Regardless of whether you’re sharing a folder or a drive, you can configure permissions the same way: Display the Sharing tab and click the Permissions button. A Permissions dialog box will appear, as shown in Figure D. By default, all permissions are granted to everyone.

Figure D
Limit permission to the folder or drive, if desired.


If you plan to use NTFS permissions in conjunction with sharing permissions, you might want to leave the sharing permissions set at the default “free-for-all” settings and rely on the NTFS permissions to lock down certain sensitive items. However, if you aren’t going to use NTFS permissions, or if you can’t because the drive is FAT or FAT32, you might want to restrict access at the sharing level.

Note in Figure D the three types of sharing permissions:
  • Read: Users can display the contents of the folder, open files, display attributes, and run programs.
  • Change: Users have all the rights of Read, plus the ability to create new folders and files within the shared folder or drive, open and change files, change file attributes, and delete folders and files.
  • Full Control: Users have all of the rights of Change, plus the ability to take ownership of files and change file permissions.

Everything within a shared drive or folder inherits its sharing permissions. For example, if a shared drive has 10 folders, all of those folders have the same sharing permissions as the drive, unless they are set otherwise. Permissions are cumulative, which means that, in the event of a conflict between a specific folder’s permissions and those it has inherited from the drive (or parent folder), the most lenient wins. For example, if you allow Read access on a folder and don’t allow Change or Full Control on that folder, but the drive itself allows Full Control, that folder will also have Full Control access permitted.

For each setting (Read, Change, and Full Control), you can choose the option to Allow or Deny. The default is set to Allow. If you don’t want to allow a particular permission, you simply deselect the Allow check box. “Disallowing” something (that is, turning off Allow permissions for it) takes away that right but enables the folder to inherit permissions from the parent folder or drive.

Tip: Don’t Deny
The Deny option should be used sparingly because it overrides any more lenient permissions. For example, if you set Read access for a folder to Deny and the drive on which the folder resides allows Full Control, everything on that drive will have Full Control access except for that folder, which will have no access at all.

When you share a folder or drive, only one group has permissions assigned by default: the Everyone group. That means all users will have the same permission rights to the object, regardless of any group affiliation. You can delete the Everyone group from the list and/or add other groups or individuals to the permissions list. You might, for example, delete the Everyone group from the list entirely or leave it there and set it to allow Read permission only and then add the Administrators group to the list and grant that group Full Control.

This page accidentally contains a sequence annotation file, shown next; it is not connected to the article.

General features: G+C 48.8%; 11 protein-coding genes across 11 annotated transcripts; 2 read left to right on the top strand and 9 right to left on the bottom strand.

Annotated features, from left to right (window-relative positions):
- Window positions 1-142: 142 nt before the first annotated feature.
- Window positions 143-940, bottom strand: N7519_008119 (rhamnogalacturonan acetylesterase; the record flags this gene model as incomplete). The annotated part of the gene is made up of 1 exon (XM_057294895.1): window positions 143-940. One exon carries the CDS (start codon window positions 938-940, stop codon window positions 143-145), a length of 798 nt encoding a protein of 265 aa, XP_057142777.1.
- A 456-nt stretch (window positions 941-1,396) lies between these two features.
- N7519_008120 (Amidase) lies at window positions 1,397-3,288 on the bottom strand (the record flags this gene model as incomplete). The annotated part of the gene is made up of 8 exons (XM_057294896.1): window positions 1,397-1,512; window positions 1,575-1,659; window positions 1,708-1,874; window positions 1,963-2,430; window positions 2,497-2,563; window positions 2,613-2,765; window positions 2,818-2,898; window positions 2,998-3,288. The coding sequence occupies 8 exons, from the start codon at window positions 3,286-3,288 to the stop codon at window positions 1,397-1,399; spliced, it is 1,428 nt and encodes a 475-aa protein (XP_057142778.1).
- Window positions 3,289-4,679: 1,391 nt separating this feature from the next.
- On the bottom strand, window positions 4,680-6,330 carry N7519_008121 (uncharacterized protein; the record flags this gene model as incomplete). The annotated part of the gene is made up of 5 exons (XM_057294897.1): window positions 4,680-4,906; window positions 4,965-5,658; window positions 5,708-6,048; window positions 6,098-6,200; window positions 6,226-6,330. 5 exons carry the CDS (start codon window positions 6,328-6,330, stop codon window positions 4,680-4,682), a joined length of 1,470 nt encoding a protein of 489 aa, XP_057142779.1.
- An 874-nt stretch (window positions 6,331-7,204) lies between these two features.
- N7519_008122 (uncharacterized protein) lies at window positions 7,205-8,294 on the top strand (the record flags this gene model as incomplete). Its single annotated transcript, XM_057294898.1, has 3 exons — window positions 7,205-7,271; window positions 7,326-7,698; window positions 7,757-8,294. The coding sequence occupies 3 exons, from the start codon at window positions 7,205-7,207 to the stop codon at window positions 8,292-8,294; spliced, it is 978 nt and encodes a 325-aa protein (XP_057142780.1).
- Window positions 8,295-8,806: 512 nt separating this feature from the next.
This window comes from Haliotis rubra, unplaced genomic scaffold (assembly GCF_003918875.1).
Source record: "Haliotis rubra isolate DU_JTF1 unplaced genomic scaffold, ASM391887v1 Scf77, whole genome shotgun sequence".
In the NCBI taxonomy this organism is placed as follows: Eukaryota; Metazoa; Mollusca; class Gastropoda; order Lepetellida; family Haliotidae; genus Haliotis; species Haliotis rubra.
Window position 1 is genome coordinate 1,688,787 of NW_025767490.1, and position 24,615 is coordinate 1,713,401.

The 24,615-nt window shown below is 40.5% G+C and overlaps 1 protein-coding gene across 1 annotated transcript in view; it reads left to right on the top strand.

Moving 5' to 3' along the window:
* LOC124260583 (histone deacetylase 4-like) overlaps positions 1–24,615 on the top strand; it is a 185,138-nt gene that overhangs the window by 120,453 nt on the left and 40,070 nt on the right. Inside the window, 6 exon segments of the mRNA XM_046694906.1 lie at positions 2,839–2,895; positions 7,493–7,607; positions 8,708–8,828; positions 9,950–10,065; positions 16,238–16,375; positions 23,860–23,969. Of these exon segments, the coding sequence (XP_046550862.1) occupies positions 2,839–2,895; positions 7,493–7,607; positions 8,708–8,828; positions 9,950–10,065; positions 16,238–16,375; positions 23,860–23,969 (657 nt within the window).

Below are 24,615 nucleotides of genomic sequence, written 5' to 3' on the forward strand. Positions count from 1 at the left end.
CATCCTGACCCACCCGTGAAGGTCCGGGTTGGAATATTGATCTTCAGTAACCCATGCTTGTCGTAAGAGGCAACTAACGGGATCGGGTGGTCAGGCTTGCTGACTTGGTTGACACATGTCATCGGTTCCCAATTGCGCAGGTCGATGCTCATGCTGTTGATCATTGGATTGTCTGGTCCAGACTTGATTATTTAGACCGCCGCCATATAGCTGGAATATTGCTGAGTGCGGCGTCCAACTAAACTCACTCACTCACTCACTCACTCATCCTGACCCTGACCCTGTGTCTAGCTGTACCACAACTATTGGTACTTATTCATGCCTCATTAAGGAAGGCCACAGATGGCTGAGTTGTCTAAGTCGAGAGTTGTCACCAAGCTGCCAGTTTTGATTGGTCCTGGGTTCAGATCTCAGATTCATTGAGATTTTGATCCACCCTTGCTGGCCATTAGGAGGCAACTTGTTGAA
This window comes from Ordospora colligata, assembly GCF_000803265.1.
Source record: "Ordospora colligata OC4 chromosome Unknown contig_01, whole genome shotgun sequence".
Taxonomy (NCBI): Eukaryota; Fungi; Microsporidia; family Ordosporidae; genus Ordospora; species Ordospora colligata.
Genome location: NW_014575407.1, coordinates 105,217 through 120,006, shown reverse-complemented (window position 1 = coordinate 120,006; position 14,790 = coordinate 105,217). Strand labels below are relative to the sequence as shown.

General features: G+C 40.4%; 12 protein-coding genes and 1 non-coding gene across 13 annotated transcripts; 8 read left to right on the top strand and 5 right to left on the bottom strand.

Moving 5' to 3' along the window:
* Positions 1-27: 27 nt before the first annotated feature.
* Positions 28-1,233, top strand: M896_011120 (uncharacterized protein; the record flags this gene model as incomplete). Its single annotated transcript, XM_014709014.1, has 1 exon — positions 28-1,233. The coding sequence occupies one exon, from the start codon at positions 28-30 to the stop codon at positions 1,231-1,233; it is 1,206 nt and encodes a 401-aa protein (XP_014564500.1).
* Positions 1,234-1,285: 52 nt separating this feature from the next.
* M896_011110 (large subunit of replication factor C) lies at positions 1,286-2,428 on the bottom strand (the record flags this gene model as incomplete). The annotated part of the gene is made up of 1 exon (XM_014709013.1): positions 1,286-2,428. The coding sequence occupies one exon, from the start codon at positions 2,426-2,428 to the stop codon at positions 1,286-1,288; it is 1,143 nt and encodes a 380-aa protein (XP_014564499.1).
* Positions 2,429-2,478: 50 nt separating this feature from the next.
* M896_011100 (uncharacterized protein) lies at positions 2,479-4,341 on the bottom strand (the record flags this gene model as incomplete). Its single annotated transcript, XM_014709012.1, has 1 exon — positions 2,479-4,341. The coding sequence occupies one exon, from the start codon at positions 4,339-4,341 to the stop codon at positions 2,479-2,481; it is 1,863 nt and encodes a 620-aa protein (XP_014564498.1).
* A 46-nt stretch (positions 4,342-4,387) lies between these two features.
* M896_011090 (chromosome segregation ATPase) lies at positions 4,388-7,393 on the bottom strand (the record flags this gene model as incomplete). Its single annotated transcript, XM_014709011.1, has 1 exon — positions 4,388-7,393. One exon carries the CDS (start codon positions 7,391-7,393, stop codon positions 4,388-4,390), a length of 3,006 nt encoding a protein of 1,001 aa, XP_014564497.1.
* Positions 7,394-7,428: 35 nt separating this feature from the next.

To add a group or user to the permissions list for an object, start from the Permissions dialog box (Figure D), click the Add button, type the user or group you want in the Select Users Or Groups object name box (Figure E), and click the OK button. If you don’t know the exact name of the group or user, click on the Advanced button and select Find Now to perform a search on the available choices. When you’re finished, click OK to return to the Permissions dialog box. The users and groups you chose will appear on the Permissions list, ready to have their permission levels set.

Figure E
Specify other users or groups to receive permissions.


Tips for using sharing permissions effectively
Grant only the permissions that a group or user needs; disallow all others. In most cases, Change permission is all a user needs for a drive or folder. Change enables users to run programs, edit files, and so on. Don’t allow Full Control for a drive to the Everyone group. If certain users must have complete control of a drive, assign Full Control to a particular group or create a group for that purpose. Don’t use the Deny option unless you have a specific reason to do so. It’s easy to forget that you’ve used the Deny option and spend fruitless hours troubleshooting a file access issue because of it. Assign sharing permissions to groups, rather than individuals, to minimize administrative work. Use descriptive share names to help users locate the shared drives or folders they want. Group the folders that need to have the same sharing permissions assigned together in a single folder and then assign the permissions to the parent folder.

Get file permissions right the first time
The proper sharing of files on a network is of extreme importance to you, the network administrator. Without a thorough understanding of how Microsoft configures file sharing, you’ll find your users making daily demands of your time to fix file access problems. Upcoming articles will specifically address NTFS permissions in Windows XP and using the two types of permissions effectively.